Markus Affolter

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Members of the TGF beta superfamily of secreted signaling molecules regulate growth and cellular patterning during development and interact with specific type I and type II membrane receptors possessing a cytoplasmic serine/threonine kinase domain. We describe two members of the type I receptor family in Drosophila and demonstrate that they are encoded by(More)
The interplay between bone morphogenetic proteins (BMPs) and their antagonists governs developmental and cellular processes as diverse as establishment of the embryonic dorsal-ventral axis, induction of neural tissue, formation of joints in the skeletal system and neurogenesis in the adult brain. So far, the three-dimensional structures of BMP antagonists(More)
To regulate their target genes, the Hox proteins of Drosophila often bind to DNA as heterodimers with the homeodomain protein Extradenticle (EXD). For EXD to bind DNA, it must be in the nucleus, and its nuclear localization requires a third homeodomain protein, Homothorax (HTH). Here we show that a conserved N-terminal domain of HTH directly binds to EXD in(More)
TGF beta elicits diverse cellular responses by signaling through receptor complexes formed by two distantly related transmembrane serine/threonine kinases called type II and type I receptors. Previous studies have indicated that the product of the Drosophila thick veins (tkv) gene is a type I receptor for decapentaplegic (dpp). Here, we show that the(More)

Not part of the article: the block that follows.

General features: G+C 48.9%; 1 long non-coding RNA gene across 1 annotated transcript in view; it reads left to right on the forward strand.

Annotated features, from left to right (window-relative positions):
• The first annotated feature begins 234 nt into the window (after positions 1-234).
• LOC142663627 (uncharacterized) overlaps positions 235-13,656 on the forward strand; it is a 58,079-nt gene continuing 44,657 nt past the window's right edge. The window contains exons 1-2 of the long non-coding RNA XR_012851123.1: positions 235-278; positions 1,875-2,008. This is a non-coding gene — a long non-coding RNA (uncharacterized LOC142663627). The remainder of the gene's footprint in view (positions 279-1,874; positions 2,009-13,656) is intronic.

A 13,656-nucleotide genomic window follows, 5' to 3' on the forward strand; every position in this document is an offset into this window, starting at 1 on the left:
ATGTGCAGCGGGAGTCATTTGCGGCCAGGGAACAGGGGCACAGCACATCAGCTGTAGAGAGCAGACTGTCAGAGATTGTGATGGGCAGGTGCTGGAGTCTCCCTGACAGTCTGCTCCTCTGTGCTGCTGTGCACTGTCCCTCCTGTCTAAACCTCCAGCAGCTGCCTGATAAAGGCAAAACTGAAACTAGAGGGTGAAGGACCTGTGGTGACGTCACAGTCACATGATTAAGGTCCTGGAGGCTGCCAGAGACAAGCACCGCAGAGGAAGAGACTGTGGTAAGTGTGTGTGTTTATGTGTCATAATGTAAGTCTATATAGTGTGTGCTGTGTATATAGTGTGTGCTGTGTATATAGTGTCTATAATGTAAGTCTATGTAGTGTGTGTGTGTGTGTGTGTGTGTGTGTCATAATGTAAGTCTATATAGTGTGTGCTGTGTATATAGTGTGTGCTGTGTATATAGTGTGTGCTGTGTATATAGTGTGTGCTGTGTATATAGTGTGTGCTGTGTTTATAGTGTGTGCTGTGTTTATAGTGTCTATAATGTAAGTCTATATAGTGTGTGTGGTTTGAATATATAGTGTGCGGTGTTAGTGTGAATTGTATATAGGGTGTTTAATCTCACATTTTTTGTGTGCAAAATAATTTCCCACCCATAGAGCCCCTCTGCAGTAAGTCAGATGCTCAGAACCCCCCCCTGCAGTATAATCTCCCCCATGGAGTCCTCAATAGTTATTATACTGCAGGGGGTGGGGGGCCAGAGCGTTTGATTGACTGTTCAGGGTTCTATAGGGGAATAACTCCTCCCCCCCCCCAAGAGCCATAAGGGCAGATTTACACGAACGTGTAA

Morphogens have been linked to numerous developmental processes, including organ patterning and the control of organ size. Here we review how different experimental approaches have led to an unprecedented level of molecular knowledge about the patterning role of the Drosophila melanogaster morphogen Decapentaplegic (DPP, the homologue of vertebrate bone(More)
The Hox genes are clustered sets of homeobox-containing genes that play a central role in animal development. Recent genetic and molecular data suggest that Hox proteins interact with pre-existing homeodomain protein complexes. These complexes may help to regulate Hox activity and Hox specificity, and help cells to interpret signaling cascades during(More)
Receptor tyrosine kinases (RTKs) transmit signals to the cell nucleus via the MAP kinase (MAPK) cascade, using specific molecules to link the activated receptors to the MAPK cascade activator, Ras. We have identified a component of the FGF receptor (FGFR) signal transduction pathway, Downstream of FGFR (Dof). Dof is an intracellular protein that is(More)
We identified a Drosophila gene, pruned, that regulates formation of the terminal branches of the tracheal (respiratory) system. These branches arise by extension of long cytoplasmic processes from terminal tracheal cells towards oxygen-starved tissues, followed by formation of a lumen within the processes. The pruned gene is expressed in terminal cells(More)